Oil thefts, Vandalism Hammers Nigeria’s Crude output as Angola becomes Africa’s Biggest Oil Producer in August

0
158
Read audio

Nigeria loses top producer crown for first time since 2017

Country’s output constrained by crude theft and vandalism

OPEC cuts output by 100,000 bpd as Nigeria’s quota dips to 1.82m

Angola has overtaken Nigeria as Africa’s biggest oil producer: Nigeria has lost its status as Africa’s top oil producer to Angola as the continent’s biggest economy saw its output decline the most in May among its peers in the Organization of the Petroleum Exporting Countries (OPEC).

The Organisation of Petroleum Exporting Countries (OPEC) and its allies, on Monday, agreed to cut global oil production by 100,000 barrels per day (bpd) in October, reducing Nigeria’s cap by 0.2 percent.

Under the new production schedule agreed in a virtual meeting, Africa’s biggest economy will see its quota decrease to 1.826 million barrels per day for October.

The expected output quotas for Nigeria were 1.799, 1.826, and 1.830 mpd for July, August, and September respectively.

Nigeria, which lost its top oil producer spot to Angola in the past three months, has struggled to meet previous quotas on the back of crude theft and the waves of divestments by oil majors from onshore and shallow water assets in the country.

According to data obtained by BusinessDay from the cartel report, Nigeria’s oil production increased by 5.6 percent to 1.4 million barrels per day (bpd) in January 2022, up from 1.3 million bpd in December 2021.

|Read also: Nigeria crawling in global race for electric vehicles

However, the latest OPEC report shows that the country has been unable to push on the stride, as it has recorded a 9.9 percent decline since then.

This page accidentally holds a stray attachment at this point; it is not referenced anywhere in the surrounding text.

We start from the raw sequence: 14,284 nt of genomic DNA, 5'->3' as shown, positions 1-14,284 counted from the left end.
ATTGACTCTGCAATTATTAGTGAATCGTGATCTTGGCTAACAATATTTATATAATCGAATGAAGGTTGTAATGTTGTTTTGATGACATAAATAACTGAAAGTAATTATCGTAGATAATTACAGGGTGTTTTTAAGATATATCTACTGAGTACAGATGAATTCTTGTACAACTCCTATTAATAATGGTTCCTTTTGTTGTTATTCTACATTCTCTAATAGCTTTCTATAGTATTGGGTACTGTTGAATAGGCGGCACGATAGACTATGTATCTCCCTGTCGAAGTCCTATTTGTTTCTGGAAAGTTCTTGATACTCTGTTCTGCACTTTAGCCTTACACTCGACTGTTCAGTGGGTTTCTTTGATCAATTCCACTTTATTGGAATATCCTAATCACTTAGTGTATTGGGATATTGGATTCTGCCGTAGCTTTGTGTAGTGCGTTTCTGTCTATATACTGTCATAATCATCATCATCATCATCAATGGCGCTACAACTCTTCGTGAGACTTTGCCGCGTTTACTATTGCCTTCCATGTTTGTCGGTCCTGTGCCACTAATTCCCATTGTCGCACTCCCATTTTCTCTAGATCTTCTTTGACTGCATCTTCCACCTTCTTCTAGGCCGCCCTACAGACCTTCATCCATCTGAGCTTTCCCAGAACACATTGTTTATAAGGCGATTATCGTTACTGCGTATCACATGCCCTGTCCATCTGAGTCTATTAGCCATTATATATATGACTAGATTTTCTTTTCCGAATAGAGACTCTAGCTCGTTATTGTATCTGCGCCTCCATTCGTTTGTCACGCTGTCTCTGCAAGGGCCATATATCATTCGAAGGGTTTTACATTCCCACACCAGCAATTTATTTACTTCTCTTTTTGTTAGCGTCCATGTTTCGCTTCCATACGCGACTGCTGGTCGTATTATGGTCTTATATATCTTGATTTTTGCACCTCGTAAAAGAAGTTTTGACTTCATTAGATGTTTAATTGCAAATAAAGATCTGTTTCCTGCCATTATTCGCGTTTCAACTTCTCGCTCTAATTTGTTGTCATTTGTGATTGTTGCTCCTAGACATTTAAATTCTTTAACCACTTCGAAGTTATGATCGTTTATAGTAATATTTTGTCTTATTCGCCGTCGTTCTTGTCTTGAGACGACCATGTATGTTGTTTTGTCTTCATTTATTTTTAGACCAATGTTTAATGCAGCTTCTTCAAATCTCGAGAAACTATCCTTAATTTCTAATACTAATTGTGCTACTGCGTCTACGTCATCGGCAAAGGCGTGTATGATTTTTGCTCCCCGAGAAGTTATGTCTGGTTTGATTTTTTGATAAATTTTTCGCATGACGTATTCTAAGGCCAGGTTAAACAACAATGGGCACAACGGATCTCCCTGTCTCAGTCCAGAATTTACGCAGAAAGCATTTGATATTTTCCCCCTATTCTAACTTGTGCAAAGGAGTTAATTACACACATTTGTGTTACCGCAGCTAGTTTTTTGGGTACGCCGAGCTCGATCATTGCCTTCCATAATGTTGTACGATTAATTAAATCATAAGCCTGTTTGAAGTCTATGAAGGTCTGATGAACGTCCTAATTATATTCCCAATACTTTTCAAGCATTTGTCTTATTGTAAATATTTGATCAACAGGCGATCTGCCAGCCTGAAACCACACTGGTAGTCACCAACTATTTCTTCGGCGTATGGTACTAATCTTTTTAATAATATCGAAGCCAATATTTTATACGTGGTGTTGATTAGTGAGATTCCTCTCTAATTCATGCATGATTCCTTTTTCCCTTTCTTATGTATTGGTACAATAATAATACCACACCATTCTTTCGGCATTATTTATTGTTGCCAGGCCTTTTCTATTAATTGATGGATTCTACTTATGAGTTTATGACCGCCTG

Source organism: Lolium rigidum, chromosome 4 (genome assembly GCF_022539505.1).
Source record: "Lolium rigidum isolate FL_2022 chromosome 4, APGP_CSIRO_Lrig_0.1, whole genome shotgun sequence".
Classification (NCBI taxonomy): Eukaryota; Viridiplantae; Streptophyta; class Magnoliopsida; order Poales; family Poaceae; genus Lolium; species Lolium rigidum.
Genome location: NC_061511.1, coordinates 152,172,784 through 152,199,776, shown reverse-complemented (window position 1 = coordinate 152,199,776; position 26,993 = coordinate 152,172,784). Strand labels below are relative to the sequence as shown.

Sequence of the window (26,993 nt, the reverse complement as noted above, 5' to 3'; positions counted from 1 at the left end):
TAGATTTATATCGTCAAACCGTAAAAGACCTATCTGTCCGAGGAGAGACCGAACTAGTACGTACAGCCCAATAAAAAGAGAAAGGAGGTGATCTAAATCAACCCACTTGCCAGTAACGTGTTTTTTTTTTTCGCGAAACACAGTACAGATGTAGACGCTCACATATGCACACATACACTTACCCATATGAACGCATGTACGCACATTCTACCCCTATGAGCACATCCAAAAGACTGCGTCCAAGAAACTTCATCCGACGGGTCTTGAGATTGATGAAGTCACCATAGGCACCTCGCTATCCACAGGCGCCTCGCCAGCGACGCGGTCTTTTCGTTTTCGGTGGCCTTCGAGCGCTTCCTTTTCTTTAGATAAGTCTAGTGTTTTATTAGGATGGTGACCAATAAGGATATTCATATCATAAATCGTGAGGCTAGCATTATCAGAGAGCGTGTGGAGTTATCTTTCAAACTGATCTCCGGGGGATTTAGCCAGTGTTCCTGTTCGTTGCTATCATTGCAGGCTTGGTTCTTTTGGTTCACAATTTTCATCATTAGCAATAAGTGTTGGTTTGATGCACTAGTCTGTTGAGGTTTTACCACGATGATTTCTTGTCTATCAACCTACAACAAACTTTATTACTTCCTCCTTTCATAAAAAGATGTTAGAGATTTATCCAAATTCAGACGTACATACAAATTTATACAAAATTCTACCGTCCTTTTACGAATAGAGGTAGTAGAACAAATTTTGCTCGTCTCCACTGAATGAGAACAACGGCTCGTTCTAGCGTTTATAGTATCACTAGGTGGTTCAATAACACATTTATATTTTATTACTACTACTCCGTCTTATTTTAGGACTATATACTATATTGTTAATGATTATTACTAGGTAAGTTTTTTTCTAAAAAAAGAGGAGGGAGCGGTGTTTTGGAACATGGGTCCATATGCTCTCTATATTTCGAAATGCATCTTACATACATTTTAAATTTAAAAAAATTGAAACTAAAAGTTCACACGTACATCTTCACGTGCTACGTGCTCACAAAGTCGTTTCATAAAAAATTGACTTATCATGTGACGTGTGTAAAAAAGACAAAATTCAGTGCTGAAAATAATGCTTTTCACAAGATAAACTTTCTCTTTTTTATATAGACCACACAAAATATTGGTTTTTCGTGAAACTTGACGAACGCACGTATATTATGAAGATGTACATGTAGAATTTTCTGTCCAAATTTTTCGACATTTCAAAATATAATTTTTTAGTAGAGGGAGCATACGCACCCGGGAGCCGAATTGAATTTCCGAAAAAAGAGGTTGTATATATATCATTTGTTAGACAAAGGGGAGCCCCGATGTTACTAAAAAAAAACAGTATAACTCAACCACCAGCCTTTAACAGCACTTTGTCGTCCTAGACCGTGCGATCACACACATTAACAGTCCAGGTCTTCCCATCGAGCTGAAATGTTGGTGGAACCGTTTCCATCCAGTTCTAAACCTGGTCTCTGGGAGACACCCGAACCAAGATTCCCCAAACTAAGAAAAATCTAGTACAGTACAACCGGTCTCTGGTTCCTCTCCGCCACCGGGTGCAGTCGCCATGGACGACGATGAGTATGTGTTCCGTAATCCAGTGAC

Experts attribute the country’s inability to meet production targets to crude theft, sabotage of oil infrastructure, and ineffective regulatory and fiscal policies.

Meanwhile, the oil cartel noted the adverse impact of volatility and the decline in liquidity in the current oil market, and the need to support the market’s stability and its efficient functioning.

The decision by OPEC+ to cut crude came 52 days after Joe Biden, the US President, went to Saudi Arabia to solicit for increased output of oil.

Sanctions on Russian energy have led to an unprecedented surge in oil and gas prices, which in turn have contributed to rising inflation rates in the US and Europe.

Against this backdrop, Biden prioritised finding replacements for Russian energy sources by reaching out to Venezuela, Iran, the United Arab Emirates, and Saudi Arabia. However, experts say Saudi Arabia and the UAE declined because they did not want to be dictated to by the West.

Various reports also indicate that with this development, the cartel stands ready to meet again at short notice to reduce output further if needed.

Nigeria suffered the biggest decline in production among its OPEC peers, according to both direct communication and secondary sources’ data. According to secondary sources, OPEC’s crude oil production averaged 28.51 million bpd in May, lower by 176,000 bpd compared to the previous month.

“Crude oil output increased mainly in Saudi Arabia, the UAE and Kuwait, while production in Libya, Nigeria, Iraq, Gabon and IR Iran declined,” the 13-member oil cartel said. Preliminary data indicates that global liquids production in May decreased by 0.15 million bpd to an average 98.75 million bpd compared to the previous month.

However, non-OPEC liquids production, including OPEC natural gas liquids (NGLs), are estimated to have increased in May by a minor 23,000 bpd month-on-month to an average 70.2 million bpd, but was higher by 1.7 million bpd year-on-year.